Wednesday, August 16, 2017

Pondering Charlottesville

It's now Wednesday. Charlottesville remains a topic of conversation in the country and beyond (I spent a couple of nights in Canada earlier this week and it's interesting to watch coverage of American political life from that vantage point -- let me just say they're concerned that racist nationalism could spill over the border). On Sunday, like many of my colleagues, I condemned white nationalism and called for the church to be a beacon of hope. I knew what needed to be said, I said  it the best I could on short notice, and and my congregation seems to have received it well. I might even say that they expected me to speak to the moment. But where do we go from here? How do we change the rhetoric of our era which is increasingly course and often dehumanizing, a rhetoric that unfortunately has been given cover by the President. 

As I ponder this unfolding story I have to consider my own complicity in all of this. One of the reasons why I have found myself looking to Reinhold Niebuhr in recent months is that he seemed to understand the complexity of motivations. He understood the attraction of nationalism and our ability to self-deceive, so that we fail to recognize our own complicity, our inability to hear the voices of those most affected. As a white middle class professional, I and many like me, can all go to Starbucks, order our latte, and then head out to protest. We can do this because of privilege. So, yes, it's easy to rail against racism and white nationalism, even as we benefit from it. Social media has made it easy to post platitudes on Facebook, share the sentiments of others, and or simply like the posts of friends who say things we agree with (I have done all such things), while failing to ask the bigger question -- why are people attracted to nihilist visions of reality that deny or undermine the true humanity of others. What is in the water?   

At this point I don't have an an answer to the challenges of the moment. I know we need to speak out against white nationalism and racism and make it clear that such views don't represent Jesus or come from the heart of God. But pointing out what to me seems obvious won't get us very far. In essence all we're doing is preaching to the choir. A more difficult path is seeking to understand why people are drawn to this message of hate. As I understand it most of the marchers in Charlottesville were young white men, many of whom had traveled to Virginia from America's industrial heartland to begin uniting forces for a white supremicist push in America, to reclaim America for white people.They chose as their symbol a statue of Robert E. Lee, which was due to be removed to a museum. Yes, many of those involved hail from states , places like Ohio, Indiana, and Michigan, which once provided the heart and soul to the Union war effort during the Civil War. So, why are people who live in states that during the Civil War stood firm in supporting the Union against the Confederacy defending a statue of Robert E. Lee? For that matter, why did voters in places like Macomb County (Michigan), who gave their support to Barack Obama in the previous two years, turn around and allow Donald Trump to win the county by a nice margin (enough to turn Michigan from Blue to Red)?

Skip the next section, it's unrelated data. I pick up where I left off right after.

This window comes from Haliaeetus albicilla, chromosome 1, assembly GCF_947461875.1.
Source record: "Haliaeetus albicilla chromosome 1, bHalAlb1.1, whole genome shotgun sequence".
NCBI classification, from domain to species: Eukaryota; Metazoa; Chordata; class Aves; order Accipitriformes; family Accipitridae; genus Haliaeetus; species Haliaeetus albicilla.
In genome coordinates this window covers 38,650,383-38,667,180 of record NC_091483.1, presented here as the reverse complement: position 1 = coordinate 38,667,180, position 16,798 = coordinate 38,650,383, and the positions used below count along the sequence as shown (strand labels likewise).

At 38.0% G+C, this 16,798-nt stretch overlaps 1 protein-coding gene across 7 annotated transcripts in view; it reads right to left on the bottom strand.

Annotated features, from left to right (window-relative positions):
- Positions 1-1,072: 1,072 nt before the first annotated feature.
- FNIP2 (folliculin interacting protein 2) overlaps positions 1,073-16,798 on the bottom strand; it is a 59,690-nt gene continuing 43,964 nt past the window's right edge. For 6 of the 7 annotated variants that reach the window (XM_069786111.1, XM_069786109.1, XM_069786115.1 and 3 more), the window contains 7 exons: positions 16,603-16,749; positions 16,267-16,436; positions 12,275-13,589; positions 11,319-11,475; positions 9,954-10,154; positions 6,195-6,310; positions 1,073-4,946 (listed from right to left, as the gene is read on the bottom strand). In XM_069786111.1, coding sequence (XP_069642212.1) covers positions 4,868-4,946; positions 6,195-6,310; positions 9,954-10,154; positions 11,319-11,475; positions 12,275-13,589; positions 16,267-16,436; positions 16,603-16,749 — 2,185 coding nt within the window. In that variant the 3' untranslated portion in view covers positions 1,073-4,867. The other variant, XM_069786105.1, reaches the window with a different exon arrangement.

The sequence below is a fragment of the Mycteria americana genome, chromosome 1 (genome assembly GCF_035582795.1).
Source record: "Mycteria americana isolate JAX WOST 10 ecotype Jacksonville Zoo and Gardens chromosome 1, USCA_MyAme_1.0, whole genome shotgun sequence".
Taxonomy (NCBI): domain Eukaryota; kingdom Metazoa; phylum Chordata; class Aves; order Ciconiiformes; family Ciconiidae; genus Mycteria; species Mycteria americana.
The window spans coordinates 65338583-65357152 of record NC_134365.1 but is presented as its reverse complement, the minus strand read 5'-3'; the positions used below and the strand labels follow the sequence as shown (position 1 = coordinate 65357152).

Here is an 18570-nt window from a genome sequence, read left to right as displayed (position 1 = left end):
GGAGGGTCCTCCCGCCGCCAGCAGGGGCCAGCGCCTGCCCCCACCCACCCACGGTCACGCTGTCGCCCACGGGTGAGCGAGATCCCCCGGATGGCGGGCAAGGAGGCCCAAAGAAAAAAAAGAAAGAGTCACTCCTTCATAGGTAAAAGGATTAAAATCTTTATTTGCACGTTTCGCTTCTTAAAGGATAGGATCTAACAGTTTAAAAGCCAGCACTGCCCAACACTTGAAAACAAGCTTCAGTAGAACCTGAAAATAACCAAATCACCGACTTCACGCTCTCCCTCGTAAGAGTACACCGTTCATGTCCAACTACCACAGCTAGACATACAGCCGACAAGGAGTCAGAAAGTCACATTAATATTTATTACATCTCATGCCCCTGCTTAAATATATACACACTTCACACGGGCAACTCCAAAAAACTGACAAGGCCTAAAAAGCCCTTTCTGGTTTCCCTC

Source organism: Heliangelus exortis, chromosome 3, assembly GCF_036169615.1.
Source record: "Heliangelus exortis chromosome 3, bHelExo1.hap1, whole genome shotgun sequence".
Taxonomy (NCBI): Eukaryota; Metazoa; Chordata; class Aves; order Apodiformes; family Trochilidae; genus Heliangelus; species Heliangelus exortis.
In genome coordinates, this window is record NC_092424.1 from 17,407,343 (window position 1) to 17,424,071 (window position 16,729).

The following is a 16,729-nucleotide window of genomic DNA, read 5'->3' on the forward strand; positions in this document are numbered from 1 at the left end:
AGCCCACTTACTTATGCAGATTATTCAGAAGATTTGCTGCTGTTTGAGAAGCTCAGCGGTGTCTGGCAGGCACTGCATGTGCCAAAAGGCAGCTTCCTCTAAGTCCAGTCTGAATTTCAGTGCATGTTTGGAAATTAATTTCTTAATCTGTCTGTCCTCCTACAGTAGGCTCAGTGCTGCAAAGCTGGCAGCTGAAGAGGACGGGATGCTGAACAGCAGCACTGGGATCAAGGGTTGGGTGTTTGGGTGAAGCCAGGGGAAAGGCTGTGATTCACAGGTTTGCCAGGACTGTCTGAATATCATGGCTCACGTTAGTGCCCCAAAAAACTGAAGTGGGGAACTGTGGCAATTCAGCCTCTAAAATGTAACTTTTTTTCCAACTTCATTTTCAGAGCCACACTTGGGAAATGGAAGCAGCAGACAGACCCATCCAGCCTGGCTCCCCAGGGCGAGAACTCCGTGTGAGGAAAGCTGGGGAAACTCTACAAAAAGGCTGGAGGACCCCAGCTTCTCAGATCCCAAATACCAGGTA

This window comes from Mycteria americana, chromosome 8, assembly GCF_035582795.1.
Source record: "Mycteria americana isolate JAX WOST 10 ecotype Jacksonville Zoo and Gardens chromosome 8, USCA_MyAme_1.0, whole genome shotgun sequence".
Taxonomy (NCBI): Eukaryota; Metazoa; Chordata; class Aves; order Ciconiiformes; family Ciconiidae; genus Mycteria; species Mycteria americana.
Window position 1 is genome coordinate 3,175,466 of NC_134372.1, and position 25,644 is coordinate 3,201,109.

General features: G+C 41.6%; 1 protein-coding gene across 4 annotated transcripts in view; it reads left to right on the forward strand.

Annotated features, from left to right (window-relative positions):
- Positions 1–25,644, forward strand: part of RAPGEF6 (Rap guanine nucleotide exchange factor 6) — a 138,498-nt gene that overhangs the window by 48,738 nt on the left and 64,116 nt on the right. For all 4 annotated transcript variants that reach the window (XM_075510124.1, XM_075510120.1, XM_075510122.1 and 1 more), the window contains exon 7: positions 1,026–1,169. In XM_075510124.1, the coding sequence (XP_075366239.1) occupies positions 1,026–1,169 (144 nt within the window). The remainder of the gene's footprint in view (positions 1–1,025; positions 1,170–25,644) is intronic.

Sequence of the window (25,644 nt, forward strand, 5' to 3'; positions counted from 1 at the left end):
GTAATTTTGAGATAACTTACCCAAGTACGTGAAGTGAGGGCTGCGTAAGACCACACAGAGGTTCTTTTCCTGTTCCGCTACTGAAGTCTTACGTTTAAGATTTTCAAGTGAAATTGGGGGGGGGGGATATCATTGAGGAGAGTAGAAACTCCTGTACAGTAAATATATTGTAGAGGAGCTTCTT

What is going on in the hearts of the people of this country? What fears are stoking this turn to fascist visions? How do those of us who profess faith in the God revealed in the person of Jesus respond? How might we become a beacon of hope? My sense is that it will start with a bit of self-reflection on the part of white liberals like me, and then a bit of listening to the hearts of the disaffected and the dispossessed, so that the wounds of our nation might be bound up and healing take place.

Unfortunately, we have a long way to go. It is clear that President Trump is both unwilling and unable to give the kind of moral leadership that is needed at this moment in time. While many in Congress have spoken out against white supremacy, their own moral leadership is questionable. The church's own complicity in our nation's sins compromises its voice. Nevertheless, it is time to begin a new chapter, one that allows us to to name our sins and our complicity in creating the environment that gives birth to these movements.  Part of the process will require of white liberals like me to admit our own tendency to self-righteousness. Then we can get busy building a beloved community, which has no borders.  

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